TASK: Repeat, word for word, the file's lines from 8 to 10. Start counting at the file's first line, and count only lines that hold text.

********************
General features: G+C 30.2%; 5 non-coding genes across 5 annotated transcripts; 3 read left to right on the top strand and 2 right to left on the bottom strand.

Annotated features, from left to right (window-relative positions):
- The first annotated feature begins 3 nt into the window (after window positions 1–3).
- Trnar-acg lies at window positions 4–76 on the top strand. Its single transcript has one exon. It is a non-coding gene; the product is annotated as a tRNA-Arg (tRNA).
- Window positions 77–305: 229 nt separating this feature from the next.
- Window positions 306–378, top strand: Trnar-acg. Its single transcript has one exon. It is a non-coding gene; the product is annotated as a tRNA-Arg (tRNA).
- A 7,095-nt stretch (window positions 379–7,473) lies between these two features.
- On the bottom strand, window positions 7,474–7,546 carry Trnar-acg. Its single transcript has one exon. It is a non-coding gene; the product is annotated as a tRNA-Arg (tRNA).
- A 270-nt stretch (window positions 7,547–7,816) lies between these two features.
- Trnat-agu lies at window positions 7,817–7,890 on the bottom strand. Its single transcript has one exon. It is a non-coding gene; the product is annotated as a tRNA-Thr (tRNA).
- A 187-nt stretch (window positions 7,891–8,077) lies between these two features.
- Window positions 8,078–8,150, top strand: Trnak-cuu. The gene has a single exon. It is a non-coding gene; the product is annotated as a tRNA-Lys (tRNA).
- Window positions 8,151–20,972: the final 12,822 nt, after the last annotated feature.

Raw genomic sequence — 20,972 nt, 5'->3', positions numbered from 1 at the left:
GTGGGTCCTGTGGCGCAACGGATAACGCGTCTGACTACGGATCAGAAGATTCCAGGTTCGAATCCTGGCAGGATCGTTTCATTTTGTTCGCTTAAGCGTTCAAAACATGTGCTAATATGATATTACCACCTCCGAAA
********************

- On the bottom strand, window positions 7,474–7,546 carry Trnar-acg. Its single transcript has one exon. It is a non-coding gene; the product is annotated as a tRNA-Arg (tRNA).
- A 270-nt stretch (window positions 7,547–7,816) lies between these two features.
- Trnat-agu lies at window positions 7,817–7,890 on the bottom strand. Its single transcript has one exon. It is a non-coding gene; the product is annotated as a tRNA-Thr (tRNA).